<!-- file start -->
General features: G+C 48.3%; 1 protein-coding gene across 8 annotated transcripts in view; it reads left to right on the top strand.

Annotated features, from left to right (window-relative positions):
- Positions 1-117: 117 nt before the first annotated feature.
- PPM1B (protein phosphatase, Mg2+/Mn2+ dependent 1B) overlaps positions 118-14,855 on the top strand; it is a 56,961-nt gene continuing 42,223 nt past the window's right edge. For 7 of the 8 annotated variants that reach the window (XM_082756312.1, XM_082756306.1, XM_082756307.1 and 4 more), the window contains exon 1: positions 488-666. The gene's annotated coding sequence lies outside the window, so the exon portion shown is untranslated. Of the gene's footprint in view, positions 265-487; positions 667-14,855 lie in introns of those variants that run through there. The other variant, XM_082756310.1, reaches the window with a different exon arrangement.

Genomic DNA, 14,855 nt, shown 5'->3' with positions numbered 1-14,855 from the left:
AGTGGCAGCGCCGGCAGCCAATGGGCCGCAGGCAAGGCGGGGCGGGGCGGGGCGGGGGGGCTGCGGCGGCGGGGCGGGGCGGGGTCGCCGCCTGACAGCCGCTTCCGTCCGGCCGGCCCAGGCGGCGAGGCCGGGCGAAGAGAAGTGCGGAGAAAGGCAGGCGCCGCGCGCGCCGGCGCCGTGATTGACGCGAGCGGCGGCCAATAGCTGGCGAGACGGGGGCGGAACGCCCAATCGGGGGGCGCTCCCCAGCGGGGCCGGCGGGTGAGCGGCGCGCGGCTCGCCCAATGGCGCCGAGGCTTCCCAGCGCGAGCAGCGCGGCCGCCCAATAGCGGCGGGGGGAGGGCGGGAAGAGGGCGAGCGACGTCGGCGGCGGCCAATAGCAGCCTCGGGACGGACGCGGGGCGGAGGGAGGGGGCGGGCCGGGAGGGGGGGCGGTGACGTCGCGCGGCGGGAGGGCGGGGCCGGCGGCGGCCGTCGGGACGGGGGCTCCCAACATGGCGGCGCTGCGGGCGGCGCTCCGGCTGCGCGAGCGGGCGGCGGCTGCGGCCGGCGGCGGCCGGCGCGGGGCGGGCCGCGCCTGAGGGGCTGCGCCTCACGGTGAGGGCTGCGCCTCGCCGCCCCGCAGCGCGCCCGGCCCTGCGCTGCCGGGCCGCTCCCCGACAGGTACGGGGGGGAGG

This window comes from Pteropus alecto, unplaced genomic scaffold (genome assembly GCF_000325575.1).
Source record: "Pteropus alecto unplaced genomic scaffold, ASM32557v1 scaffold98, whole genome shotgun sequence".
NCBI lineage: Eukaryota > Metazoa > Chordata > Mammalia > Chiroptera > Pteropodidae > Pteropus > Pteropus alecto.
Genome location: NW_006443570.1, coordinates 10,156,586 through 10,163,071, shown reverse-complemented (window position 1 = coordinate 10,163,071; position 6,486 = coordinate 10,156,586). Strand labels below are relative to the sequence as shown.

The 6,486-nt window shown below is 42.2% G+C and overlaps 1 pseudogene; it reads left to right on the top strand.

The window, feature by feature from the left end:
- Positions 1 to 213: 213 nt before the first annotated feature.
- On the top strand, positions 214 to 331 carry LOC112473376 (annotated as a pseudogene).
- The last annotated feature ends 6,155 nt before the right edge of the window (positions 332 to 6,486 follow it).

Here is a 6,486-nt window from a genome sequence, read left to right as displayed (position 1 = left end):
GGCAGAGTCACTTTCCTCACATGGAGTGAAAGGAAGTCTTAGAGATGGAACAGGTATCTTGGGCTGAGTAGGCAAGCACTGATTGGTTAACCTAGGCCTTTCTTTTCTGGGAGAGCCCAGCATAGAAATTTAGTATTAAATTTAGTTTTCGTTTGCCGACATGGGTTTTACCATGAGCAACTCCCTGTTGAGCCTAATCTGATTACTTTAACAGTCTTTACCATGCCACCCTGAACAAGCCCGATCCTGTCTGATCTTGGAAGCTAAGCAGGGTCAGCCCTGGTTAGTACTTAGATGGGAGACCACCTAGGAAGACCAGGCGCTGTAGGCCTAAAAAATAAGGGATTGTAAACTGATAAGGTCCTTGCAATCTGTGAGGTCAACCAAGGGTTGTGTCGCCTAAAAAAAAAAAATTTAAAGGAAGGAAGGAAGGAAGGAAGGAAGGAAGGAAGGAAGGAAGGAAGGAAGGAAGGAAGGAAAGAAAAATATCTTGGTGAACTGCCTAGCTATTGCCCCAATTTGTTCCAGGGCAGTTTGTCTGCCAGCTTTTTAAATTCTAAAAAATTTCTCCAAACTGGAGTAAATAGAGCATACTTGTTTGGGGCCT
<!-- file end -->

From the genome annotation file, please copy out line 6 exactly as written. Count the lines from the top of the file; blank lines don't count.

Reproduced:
AGTGGCAGCGCCGGCAGCCAATGGGCCGCAGGCAAGGCGGGGCGGGGCGGGGCGGGGGGGCTGCGGCGGCGGGGCGGGGCGGGGTCGCCGCCTGACAGCCGCTTCCGTCCGGCCGGCCCAGGCGGCGAGGCCGGGCGAAGAGAAGTGCGGAGAAAGGCAGGCGCCGCGCGCGCCGGCGCCGTGATTGACGCGAGCGGCGGCCAATAGCTGGCGAGACGGGGGCGGAACGCCCAATCGGGGGGCGCTCCCCAGCGGGGCCGGCGGGTGAGCGGCGCGCGGCTCGCCCAATGGCGCCGAGGCTTCCCAGCGCGAGCAGCGCGGCCGCCCAATAGCGGCGGGGGGAGGGCGGGAAGAGGGCGAGCGACGTCGGCGGCGGCCAATAGCAGCCTCGGGACGGACGCGGGGCGGAGGGAGGGGGCGGGCCGGGAGGGGGGGCGGTGACGTCGCGCGGCGGGAGGGCGGGGCCGGCGGCGGCCGTCGGGACGGGGGCTCCCAACATGGCGGCGCTGCGGGCGGCGCTCCGGCTGCGCGAGCGGGCGGCGGCTGCGGCCGGCGGCGGCCGGCGCGGGGCGGGCCGCGCCTGAGGGGCTGCGCCTCACGGTGAGGGCTGCGCCTCGCCGCCCCGCAGCGCGCCCGGCCCTGCGCTGCCGGGCCGCTCCCCGACAGGTACGGGGGGGAGG